21. Hi I did this and cooked the oatmeal for 30 minutes. I only used 1/2 a cup of oats as I didn’t want a big portion and 2 cups of water. It was enough to come out looking like yours and were mushy, however my oats were crunchy and hard texture when eaten.I heard this is normal for steel cut oats but I also heard it means they weren’t cooked long enough. Your take? Thanks.5 stars

    1. Hi Pattu! If the oats were still hard and crunchy, then it does sound like they weren’t cooked long enough. Steel cut oats do have more texture and aren’t mushy/soft like old-fashioned oats, but they should not be crunchy.

    1. Erin you are so right, steel cut and others are entirely different!
      I find adding dried fruit or nuts to the oats works well if you add them in before the oats are done cooking.   And just like with the chef’s option on how long to cook the oats, the chef (you) can decide on how long to cook the fruit or nuts with the oats.  Raisins, dates, figs, apricots, and walnuts or hazelnuts are among my personal favorites.  And as others mentioned, you also can add in honey and spices like cinnamon, which I find works best if you add them in afterwards.  Of course a little nutmeg or other spices can add seasonal flavoring to boot. 5 stars

  22. My previous attempts at steel cut oats had been disappointing, but this was delicious! Made with cashew milk and eaten with sliced banana and a drizzle of maple syrup. Thanks for the recipe!5 stars

  23. I’m happy to see the love for steel cut oats! Savory is my favorite way to eat them – some sesame oil and fresh spring onion, a little smoked salmon. so good!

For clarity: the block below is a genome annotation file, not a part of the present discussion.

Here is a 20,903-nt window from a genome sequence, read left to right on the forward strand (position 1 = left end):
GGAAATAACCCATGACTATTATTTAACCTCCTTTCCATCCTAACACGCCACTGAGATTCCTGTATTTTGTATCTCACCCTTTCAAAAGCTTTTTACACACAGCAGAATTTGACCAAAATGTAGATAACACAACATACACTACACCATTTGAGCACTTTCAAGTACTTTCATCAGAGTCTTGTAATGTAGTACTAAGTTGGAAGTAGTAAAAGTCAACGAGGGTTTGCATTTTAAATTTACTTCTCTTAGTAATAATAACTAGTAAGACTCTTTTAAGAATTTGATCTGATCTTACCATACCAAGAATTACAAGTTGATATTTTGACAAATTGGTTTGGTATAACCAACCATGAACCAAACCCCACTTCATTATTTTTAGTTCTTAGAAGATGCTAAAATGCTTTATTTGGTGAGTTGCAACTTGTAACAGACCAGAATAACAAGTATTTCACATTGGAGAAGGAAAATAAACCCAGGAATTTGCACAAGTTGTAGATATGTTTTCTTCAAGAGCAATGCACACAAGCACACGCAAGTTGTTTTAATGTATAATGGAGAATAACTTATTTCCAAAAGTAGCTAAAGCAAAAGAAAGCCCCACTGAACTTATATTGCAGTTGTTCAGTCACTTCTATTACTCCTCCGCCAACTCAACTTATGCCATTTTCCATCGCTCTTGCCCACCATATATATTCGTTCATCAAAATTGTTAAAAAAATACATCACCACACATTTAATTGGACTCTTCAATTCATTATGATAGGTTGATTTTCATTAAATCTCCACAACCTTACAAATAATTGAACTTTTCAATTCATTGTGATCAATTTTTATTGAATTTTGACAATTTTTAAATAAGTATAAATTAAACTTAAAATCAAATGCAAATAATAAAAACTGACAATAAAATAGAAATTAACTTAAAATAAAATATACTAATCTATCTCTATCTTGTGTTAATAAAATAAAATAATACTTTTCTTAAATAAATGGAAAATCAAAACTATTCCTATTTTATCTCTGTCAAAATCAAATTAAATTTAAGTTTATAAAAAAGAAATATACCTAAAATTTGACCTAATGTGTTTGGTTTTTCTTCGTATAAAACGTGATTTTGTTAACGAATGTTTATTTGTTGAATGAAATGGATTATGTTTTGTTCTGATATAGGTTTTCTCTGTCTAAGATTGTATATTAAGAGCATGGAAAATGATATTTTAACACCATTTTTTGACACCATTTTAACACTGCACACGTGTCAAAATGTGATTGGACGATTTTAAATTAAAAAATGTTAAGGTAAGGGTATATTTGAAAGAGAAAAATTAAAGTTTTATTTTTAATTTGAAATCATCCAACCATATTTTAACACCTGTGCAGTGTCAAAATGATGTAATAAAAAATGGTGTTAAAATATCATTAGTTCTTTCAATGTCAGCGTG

1. Hi Margie! Check out steps 1 and 2. You bring the liquid to a boil in step 1 and then return it to a boil in step 2 after adding the ingredients, before turning it down to a simmer. I hope that helps.

  24. Erin,
    Thanks for this oatmeal recipe it was the best. You know steel cut oats is a simple recipe that we probably all tried when we were kids, but you spurred me on to go over the top with blueberries, strawberries, and walnut pieces with a splash of half and half and a little cinnamon; making it taste like a gourmet breakfast.
    Richard5 stars

    1. Richard, I’m glad to hear you enjoyed the gourmet version! Thanks for taking the time to share this review.

  25. Steel cut oats are my go to breakfast almost every day. I salt them about 3/4 of the way into cooking and top with tsp brown sugar, tsp blueberries, 1/2 tsp chopped walnuts, and a small chunk of Irish butter. Yum!5 stars

  26. What does reheat gently in the microwave mean? Is that like put it in for a minute, stir, put back for 30 seconds, stir, etc.? And I assume you mix in the extra liquid you add before reheating? I’m about to try making steel cut oats for the first time!